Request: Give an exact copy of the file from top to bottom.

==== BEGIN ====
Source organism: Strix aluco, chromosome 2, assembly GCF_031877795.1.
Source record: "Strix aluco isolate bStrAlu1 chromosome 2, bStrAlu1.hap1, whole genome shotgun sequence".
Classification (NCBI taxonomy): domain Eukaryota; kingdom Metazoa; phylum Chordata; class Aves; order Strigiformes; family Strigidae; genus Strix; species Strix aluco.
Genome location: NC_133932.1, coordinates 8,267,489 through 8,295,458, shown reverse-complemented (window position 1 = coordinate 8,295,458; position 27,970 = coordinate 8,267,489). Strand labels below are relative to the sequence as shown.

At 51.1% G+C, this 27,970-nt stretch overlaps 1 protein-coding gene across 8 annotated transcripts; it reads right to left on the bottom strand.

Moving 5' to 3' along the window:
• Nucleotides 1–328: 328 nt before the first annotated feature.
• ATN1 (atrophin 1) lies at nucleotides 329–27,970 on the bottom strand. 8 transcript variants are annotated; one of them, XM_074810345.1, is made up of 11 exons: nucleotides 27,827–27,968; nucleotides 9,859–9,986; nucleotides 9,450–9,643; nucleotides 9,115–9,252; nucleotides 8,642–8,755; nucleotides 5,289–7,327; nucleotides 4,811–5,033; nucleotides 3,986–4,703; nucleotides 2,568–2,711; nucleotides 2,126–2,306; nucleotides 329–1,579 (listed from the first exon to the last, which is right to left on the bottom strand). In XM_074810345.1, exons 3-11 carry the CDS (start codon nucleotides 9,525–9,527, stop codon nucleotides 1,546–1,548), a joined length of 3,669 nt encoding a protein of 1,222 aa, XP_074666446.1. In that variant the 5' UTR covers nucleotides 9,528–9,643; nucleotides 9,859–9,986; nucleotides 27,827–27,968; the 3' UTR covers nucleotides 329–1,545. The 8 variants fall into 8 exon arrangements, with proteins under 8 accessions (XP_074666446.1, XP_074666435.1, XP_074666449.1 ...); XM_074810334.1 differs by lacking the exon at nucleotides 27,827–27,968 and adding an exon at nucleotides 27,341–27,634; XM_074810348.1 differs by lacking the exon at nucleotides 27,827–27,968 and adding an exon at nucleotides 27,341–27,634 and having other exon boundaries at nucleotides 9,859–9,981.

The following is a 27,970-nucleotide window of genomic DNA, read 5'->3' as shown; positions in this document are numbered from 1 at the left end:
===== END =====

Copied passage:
Source organism: Strix aluco, chromosome 2, assembly GCF_031877795.1.
Source record: "Strix aluco isolate bStrAlu1 chromosome 2, bStrAlu1.hap1, whole genome shotgun sequence".
Classification (NCBI taxonomy): domain Eukaryota; kingdom Metazoa; phylum Chordata; class Aves; order Strigiformes; family Strigidae; genus Strix; species Strix aluco.
Genome location: NC_133932.1, coordinates 8,267,489 through 8,295,458, shown reverse-complemented (window position 1 = coordinate 8,295,458; position 27,970 = coordinate 8,267,489). Strand labels below are relative to the sequence as shown.

At 51.1% G+C, this 27,970-nt stretch overlaps 1 protein-coding gene across 8 annotated transcripts; it reads right to left on the bottom strand.

Moving 5' to 3' along the window:
• Nucleotides 1–328: 328 nt before the first annotated feature.
• ATN1 (atrophin 1) lies at nucleotides 329–27,970 on the bottom strand. 8 transcript variants are annotated; one of them, XM_074810345.1, is made up of 11 exons: nucleotides 27,827–27,968; nucleotides 9,859–9,986; nucleotides 9,450–9,643; nucleotides 9,115–9,252; nucleotides 8,642–8,755; nucleotides 5,289–7,327; nucleotides 4,811–5,033; nucleotides 3,986–4,703; nucleotides 2,568–2,711; nucleotides 2,126–2,306; nucleotides 329–1,579 (listed from the first exon to the last, which is right to left on the bottom strand). In XM_074810345.1, exons 3-11 carry the CDS (start codon nucleotides 9,525–9,527, stop codon nucleotides 1,546–1,548), a joined length of 3,669 nt encoding a protein of 1,222 aa, XP_074666446.1. In that variant the 5' UTR covers nucleotides 9,528–9,643; nucleotides 9,859–9,986; nucleotides 27,827–27,968; the 3' UTR covers nucleotides 329–1,545. The 8 variants fall into 8 exon arrangements, with proteins under 8 accessions (XP_074666446.1, XP_074666435.1, XP_074666449.1 ...); XM_074810334.1 differs by lacking the exon at nucleotides 27,827–27,968 and adding an exon at nucleotides 27,341–27,634; XM_074810348.1 differs by lacking the exon at nucleotides 27,827–27,968 and adding an exon at nucleotides 27,341–27,634 and having other exon boundaries at nucleotides 9,859–9,981.

The following is a 27,970-nucleotide window of genomic DNA, read 5'->3' as shown; positions in this document are numbered from 1 at the left end: